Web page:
By Ben Oguntuase
There is an aspect of this our democracy I wish lawyers could help me understand. It is about the attitude of the political parties, especially the All Progressives Congress, APC, to the courts.
There is some problem in Ekiti, Rivers and other States which emanated from the action of dissatisfied or aggrieved members taking their party, the APC, or the leadership of the party, to court. The Party has reacted by suspending or outrightly expelling such members.
At the national level, the Caretaker Committee led by Governor Mai Mala Buni of Yobe State has directed that any member with any case against the party pending in any court must go and withdraw the suit from the court.
Erstwhile National Vice Chairman South South, Mr. Hilliard Eta was recently expelled from the party for not withdrawing his suit challenging the legality of the dissolution of the elected National Working Committee and installation of a Caretaker Committee.
Here is my dilemma.
There are three supposedly co-equal arm of our government – the Executive, the Legislature and the Judiciary. Each requires a level of patronage by the citizenry to be relevant. As it were, the APC is extremely hostile to any patronage of the judiciary by its members for resolving disputes with members of the party.
In the extreme case, if all citizens adopt the attitude of the APC and there is zero patronage of the courts, would we still need the third arm of government? There can be no judiciary without patronage by various parties in dispute adjudication. The Courts don’t look for cases; cases are brought to them.
Granted that the party expressed in its constitution its preference for using internal mechanism to resolve disputes, what happens when the dispute is against the party structure itself! Besides, once a case is filed in court, isn’t it contemptuous of the court for any party to the case to impose sanction on the other party?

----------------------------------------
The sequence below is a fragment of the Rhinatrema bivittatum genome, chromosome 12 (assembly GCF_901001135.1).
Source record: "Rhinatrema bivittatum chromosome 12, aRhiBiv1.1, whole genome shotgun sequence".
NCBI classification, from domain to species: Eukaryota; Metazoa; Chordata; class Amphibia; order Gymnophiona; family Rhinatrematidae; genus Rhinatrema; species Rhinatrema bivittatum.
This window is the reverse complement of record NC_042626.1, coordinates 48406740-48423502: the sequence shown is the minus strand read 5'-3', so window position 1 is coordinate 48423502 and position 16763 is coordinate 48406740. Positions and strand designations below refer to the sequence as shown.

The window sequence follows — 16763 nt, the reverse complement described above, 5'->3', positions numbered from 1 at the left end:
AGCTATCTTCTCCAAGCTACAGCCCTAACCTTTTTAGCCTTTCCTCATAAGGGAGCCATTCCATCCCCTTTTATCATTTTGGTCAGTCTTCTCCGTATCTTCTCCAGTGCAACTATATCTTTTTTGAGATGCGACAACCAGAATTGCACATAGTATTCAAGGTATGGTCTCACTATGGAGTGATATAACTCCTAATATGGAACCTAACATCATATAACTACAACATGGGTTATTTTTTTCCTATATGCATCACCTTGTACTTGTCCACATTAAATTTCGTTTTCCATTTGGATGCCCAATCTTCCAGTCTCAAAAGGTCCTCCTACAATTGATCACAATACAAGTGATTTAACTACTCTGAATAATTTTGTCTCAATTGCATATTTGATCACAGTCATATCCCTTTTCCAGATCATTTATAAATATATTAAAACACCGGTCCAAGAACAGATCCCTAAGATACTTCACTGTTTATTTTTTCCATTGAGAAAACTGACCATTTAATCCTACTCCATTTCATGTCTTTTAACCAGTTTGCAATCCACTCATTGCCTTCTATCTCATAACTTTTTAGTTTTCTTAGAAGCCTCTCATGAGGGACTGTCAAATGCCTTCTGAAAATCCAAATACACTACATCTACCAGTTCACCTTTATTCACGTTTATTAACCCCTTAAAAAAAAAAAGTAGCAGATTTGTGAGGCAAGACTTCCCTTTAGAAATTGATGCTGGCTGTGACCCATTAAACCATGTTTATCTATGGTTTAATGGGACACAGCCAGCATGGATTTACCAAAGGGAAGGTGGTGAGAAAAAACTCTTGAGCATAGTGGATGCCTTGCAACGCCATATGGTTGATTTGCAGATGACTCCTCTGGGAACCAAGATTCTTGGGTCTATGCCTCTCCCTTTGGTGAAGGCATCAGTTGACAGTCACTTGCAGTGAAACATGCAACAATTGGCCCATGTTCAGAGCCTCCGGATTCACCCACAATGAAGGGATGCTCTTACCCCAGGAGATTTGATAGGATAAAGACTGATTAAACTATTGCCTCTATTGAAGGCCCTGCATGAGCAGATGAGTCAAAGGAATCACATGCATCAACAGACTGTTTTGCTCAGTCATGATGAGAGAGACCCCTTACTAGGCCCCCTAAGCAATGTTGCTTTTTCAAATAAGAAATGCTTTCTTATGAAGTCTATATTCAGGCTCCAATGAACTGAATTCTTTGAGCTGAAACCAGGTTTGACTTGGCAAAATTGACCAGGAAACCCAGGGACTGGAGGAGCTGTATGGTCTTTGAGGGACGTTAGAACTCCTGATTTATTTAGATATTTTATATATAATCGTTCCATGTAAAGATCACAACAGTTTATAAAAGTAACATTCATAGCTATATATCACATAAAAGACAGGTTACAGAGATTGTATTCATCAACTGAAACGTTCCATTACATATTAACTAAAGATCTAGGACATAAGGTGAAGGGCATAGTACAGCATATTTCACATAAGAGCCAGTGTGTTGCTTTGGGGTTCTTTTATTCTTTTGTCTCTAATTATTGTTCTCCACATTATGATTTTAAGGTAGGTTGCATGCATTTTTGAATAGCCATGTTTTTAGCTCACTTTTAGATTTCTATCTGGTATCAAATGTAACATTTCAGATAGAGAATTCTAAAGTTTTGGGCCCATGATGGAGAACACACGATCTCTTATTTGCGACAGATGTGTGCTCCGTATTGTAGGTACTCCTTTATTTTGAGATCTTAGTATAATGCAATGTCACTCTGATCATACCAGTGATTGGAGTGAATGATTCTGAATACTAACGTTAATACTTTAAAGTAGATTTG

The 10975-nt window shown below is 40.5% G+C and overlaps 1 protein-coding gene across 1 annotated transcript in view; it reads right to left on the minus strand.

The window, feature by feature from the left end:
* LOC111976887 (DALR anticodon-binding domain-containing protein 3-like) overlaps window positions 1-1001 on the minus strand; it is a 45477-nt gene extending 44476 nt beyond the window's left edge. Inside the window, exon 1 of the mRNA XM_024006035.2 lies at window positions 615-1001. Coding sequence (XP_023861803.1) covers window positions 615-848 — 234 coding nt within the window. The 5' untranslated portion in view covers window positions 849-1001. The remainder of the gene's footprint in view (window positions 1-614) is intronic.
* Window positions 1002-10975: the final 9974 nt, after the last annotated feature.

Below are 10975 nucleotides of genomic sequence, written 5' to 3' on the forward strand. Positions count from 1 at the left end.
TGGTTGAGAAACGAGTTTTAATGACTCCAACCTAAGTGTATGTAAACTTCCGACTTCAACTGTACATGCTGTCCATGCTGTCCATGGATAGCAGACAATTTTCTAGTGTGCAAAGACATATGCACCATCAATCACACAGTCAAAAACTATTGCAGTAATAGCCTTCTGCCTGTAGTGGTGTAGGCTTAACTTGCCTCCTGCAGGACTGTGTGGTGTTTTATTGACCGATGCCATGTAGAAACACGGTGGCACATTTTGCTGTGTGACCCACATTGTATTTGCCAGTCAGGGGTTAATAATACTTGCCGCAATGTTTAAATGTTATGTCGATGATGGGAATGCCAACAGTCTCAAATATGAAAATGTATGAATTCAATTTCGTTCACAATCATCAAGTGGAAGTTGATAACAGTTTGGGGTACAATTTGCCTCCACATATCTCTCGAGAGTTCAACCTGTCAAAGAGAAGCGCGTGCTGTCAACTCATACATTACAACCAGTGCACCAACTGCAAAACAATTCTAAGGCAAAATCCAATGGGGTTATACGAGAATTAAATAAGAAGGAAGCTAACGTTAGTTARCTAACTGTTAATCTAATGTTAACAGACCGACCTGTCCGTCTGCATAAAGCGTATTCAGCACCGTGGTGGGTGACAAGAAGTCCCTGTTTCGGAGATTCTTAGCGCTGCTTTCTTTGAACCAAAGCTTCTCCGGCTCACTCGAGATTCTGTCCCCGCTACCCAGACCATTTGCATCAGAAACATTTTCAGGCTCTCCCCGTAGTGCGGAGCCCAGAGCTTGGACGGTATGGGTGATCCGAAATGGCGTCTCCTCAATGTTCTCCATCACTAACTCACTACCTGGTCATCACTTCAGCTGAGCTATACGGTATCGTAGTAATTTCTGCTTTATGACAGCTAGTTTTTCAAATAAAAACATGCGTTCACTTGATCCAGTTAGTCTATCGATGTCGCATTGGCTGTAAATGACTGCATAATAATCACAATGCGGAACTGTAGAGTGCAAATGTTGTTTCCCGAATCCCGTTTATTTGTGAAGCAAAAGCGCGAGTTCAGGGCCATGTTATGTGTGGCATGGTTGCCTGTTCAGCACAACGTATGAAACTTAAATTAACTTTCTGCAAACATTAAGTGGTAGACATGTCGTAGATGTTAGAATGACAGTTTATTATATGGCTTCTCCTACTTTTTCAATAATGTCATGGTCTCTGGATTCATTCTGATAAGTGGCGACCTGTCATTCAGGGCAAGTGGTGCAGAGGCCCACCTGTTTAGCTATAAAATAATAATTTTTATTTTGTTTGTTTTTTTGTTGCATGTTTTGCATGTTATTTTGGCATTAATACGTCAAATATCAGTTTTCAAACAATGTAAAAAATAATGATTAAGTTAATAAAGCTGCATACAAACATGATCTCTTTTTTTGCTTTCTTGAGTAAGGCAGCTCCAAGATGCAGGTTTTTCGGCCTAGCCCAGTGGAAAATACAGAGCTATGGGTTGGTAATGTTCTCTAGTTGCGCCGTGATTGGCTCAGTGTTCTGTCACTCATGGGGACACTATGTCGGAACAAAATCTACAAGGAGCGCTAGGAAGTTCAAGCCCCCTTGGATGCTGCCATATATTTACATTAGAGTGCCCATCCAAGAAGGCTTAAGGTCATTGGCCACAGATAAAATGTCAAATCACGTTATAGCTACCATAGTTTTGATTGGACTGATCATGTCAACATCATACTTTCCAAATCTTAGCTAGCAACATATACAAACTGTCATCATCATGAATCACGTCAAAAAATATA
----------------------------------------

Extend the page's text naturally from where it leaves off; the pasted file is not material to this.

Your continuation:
At worst, the case may be considered frivolous. Isn’t it the court that will determine that and award the necessary punitive damage for the frivolity? Even if it turns out to be like what was described in the US as “seditious abuse of court processes”, isn’t it for the court to determine that? I think of a village head, the Oba, before whom a dispute is brought for resolution in a case between an ordinary citizen and a chief in the village. Would the chief be showing respect for the Oba if he decides to unilaterally deal with the ordinary folk?
Then there is the issue of the aftermath. If we accept the judiciary as crucial to the survival of our democracy, should we continue with the mindset that “protagonists don’t return from the court as friends”? I believe this mindset is inherently contemptuous of the judiciary and should change. It was perhaps okay to think like this during the transition between outright genealogical feudalism and modern-day democracy. But are we still in that transition?
We must change the mind set and accept the courts as noble and desirable solicited interventionists as distinct from undesirable interlopers.
I just wonder what our lawyers, judges and all other officers of the court are doing about this! Lawyers reading this, can I please be educated?
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